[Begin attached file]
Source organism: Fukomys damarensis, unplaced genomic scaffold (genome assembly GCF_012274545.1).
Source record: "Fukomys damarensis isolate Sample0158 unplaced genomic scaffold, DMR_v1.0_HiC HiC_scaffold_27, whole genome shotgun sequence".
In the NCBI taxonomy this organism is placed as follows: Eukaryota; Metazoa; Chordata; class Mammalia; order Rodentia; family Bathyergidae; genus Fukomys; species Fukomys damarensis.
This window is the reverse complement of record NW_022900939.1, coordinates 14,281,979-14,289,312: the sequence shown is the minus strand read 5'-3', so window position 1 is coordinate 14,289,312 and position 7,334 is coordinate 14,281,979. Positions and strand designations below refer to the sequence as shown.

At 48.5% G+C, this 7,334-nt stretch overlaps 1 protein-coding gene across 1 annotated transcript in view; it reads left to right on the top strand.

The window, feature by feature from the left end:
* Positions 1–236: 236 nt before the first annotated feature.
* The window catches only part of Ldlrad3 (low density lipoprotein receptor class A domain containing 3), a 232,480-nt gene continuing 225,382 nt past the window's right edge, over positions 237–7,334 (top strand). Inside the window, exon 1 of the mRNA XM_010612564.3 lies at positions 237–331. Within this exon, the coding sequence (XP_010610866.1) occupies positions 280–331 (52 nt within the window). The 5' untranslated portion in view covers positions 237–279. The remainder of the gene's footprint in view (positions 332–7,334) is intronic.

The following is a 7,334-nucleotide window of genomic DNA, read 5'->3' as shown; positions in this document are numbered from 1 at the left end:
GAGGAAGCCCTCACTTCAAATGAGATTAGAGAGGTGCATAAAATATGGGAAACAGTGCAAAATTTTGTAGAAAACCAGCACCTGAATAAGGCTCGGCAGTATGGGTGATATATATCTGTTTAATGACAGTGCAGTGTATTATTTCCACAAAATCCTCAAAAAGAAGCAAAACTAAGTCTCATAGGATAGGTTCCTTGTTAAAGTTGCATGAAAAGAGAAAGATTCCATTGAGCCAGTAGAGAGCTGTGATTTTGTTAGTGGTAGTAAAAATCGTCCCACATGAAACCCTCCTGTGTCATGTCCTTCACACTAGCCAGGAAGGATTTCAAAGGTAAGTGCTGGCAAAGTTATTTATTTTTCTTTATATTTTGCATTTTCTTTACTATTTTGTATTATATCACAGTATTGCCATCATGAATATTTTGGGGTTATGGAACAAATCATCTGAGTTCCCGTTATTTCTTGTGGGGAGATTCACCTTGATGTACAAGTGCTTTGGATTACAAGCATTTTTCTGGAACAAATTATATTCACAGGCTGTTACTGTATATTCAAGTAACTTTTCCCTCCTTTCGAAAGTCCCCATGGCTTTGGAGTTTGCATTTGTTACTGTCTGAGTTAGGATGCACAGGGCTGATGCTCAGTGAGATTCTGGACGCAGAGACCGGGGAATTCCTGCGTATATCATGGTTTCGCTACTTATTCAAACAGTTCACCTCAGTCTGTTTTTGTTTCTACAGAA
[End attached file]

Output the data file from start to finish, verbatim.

Source organism: Fukomys damarensis, unplaced genomic scaffold (genome assembly GCF_012274545.1).
Source record: "Fukomys damarensis isolate Sample0158 unplaced genomic scaffold, DMR_v1.0_HiC HiC_scaffold_27, whole genome shotgun sequence".
In the NCBI taxonomy this organism is placed as follows: Eukaryota; Metazoa; Chordata; class Mammalia; order Rodentia; family Bathyergidae; genus Fukomys; species Fukomys damarensis.
This window is the reverse complement of record NW_022900939.1, coordinates 14,281,979-14,289,312: the sequence shown is the minus strand read 5'-3', so window position 1 is coordinate 14,289,312 and position 7,334 is coordinate 14,281,979. Positions and strand designations below refer to the sequence as shown.

At 48.5% G+C, this 7,334-nt stretch overlaps 1 protein-coding gene across 1 annotated transcript in view; it reads left to right on the top strand.

The window, feature by feature from the left end:
* Positions 1–236: 236 nt before the first annotated feature.
* The window catches only part of Ldlrad3 (low density lipoprotein receptor class A domain containing 3), a 232,480-nt gene continuing 225,382 nt past the window's right edge, over positions 237–7,334 (top strand). Inside the window, exon 1 of the mRNA XM_010612564.3 lies at positions 237–331. Within this exon, the coding sequence (XP_010610866.1) occupies positions 280–331 (52 nt within the window). The 5' untranslated portion in view covers positions 237–279. The remainder of the gene's footprint in view (positions 332–7,334) is intronic.

The following is a 7,334-nucleotide window of genomic DNA, read 5'->3' as shown; positions in this document are numbered from 1 at the left end:
GAGGAAGCCCTCACTTCAAATGAGATTAGAGAGGTGCATAAAATATGGGAAACAGTGCAAAATTTTGTAGAAAACCAGCACCTGAATAAGGCTCGGCAGTATGGGTGATATATATCTGTTTAATGACAGTGCAGTGTATTATTTCCACAAAATCCTCAAAAAGAAGCAAAACTAAGTCTCATAGGATAGGTTCCTTGTTAAAGTTGCATGAAAAGAGAAAGATTCCATTGAGCCAGTAGAGAGCTGTGATTTTGTTAGTGGTAGTAAAAATCGTCCCACATGAAACCCTCCTGTGTCATGTCCTTCACACTAGCCAGGAAGGATTTCAAAGGTAAGTGCTGGCAAAGTTATTTATTTTTCTTTATATTTTGCATTTTCTTTACTATTTTGTATTATATCACAGTATTGCCATCATGAATATTTTGGGGTTATGGAACAAATCATCTGAGTTCCCGTTATTTCTTGTGGGGAGATTCACCTTGATGTACAAGTGCTTTGGATTACAAGCATTTTTCTGGAACAAATTATATTCACAGGCTGTTACTGTATATTCAAGTAACTTTTCCCTCCTTTCGAAAGTCCCCATGGCTTTGGAGTTTGCATTTGTTACTGTCTGAGTTAGGATGCACAGGGCTGATGCTCAGTGAGATTCTGGACGCAGAGACCGGGGAATTCCTGCGTATATCATGGTTTCGCTACTTATTCAAACAGTTCACCTCAGTCTGTTTTTGTTTCTACAGAA